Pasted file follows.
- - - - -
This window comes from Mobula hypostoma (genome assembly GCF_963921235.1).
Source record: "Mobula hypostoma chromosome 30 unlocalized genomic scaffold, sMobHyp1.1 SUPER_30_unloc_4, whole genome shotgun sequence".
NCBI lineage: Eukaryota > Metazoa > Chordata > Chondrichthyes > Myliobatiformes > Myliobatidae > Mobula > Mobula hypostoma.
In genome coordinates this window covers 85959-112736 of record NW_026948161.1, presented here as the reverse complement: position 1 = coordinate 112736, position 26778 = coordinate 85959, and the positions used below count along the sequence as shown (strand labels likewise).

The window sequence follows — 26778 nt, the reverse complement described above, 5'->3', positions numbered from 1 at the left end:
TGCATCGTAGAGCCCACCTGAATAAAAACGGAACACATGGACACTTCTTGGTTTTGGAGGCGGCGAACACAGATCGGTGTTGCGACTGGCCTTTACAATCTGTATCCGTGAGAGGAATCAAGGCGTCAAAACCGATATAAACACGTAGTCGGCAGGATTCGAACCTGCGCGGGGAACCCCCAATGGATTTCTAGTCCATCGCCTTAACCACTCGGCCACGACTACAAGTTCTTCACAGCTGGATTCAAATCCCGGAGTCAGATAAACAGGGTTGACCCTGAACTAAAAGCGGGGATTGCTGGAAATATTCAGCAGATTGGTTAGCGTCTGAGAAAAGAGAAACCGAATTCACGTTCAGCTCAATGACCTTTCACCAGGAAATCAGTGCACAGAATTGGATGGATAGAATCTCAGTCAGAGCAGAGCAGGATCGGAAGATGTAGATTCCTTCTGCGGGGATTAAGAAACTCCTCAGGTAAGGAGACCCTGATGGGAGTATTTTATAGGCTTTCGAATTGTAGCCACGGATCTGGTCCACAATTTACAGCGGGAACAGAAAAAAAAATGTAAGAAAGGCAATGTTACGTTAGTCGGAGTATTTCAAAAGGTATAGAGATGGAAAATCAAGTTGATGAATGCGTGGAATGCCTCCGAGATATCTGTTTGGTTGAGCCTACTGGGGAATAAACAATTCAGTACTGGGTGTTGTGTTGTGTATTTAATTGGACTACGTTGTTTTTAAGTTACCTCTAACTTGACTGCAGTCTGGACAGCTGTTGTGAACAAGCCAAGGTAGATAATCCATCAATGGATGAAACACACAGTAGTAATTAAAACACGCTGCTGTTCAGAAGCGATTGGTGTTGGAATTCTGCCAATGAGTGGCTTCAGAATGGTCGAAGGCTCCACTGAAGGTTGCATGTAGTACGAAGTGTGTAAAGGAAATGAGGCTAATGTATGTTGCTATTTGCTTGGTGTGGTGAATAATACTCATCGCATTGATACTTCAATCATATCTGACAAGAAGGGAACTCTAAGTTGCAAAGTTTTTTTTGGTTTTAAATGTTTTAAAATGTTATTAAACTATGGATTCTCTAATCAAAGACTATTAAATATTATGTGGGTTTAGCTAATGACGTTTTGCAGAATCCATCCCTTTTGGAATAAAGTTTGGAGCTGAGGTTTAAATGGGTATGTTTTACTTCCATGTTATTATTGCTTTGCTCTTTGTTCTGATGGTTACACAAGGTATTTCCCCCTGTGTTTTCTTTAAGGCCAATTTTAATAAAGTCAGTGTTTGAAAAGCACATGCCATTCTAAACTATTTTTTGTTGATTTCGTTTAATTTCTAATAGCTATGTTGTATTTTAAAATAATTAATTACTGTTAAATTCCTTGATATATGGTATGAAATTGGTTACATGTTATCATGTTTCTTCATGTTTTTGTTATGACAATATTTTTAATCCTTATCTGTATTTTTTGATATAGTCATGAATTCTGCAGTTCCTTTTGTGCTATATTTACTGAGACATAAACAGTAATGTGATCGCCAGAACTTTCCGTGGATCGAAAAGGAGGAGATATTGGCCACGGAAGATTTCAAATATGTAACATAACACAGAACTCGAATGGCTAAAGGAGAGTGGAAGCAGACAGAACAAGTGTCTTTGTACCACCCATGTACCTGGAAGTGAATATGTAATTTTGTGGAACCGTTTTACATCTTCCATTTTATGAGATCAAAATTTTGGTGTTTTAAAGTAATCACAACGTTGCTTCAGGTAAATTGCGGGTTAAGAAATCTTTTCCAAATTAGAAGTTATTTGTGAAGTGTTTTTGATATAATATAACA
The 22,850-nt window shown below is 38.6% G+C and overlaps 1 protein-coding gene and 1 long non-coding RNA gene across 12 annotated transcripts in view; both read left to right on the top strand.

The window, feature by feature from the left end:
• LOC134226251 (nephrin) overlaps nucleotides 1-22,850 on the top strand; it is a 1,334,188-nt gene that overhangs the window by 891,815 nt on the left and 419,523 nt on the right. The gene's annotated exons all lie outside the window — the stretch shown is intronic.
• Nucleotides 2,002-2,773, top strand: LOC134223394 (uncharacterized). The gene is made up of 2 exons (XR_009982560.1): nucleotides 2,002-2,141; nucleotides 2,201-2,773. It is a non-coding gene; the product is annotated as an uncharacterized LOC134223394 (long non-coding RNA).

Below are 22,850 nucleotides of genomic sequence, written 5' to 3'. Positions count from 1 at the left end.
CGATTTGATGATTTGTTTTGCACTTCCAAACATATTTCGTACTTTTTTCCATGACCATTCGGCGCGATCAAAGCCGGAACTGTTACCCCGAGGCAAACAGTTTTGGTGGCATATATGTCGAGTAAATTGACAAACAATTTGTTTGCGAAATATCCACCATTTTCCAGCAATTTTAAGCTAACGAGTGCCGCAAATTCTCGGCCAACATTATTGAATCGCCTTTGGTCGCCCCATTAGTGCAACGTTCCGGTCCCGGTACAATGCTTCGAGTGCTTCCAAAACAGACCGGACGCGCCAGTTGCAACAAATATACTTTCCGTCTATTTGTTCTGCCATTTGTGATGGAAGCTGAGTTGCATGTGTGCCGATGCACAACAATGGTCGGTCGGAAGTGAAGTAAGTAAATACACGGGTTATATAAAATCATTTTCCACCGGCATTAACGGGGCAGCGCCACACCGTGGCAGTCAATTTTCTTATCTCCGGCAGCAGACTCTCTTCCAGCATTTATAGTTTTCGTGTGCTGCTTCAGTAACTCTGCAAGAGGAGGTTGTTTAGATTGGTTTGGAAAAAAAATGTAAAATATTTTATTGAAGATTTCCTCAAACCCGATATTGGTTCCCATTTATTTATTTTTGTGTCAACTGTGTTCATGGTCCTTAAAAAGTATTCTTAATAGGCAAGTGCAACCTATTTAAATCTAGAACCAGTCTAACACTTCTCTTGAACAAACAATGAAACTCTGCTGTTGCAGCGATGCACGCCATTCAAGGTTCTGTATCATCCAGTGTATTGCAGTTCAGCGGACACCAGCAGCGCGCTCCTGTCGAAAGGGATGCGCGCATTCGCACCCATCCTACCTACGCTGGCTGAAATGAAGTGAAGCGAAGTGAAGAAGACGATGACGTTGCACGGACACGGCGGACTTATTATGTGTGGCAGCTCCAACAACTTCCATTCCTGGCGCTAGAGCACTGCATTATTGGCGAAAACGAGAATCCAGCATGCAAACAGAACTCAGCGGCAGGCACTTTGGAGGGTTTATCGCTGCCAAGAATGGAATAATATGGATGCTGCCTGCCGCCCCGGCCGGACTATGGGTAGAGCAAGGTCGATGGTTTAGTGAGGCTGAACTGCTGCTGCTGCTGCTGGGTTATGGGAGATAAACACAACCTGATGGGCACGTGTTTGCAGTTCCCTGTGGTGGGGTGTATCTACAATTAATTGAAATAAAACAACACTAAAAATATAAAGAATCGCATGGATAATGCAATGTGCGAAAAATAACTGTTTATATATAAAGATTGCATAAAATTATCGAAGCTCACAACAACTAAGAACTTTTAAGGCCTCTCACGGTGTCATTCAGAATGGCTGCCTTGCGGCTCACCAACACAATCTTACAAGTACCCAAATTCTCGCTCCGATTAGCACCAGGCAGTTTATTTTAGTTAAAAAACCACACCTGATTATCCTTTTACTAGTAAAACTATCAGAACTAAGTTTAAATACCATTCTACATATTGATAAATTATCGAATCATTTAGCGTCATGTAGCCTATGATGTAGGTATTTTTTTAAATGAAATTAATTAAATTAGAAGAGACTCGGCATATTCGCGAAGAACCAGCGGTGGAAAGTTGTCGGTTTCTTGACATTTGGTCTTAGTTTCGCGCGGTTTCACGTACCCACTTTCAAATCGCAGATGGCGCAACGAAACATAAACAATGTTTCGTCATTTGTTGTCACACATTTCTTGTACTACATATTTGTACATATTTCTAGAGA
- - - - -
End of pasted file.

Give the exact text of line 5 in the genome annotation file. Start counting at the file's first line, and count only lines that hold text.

The window sequence follows — 26778 nt, the reverse complement described above, 5'->3', positions numbered from 1 at the left end: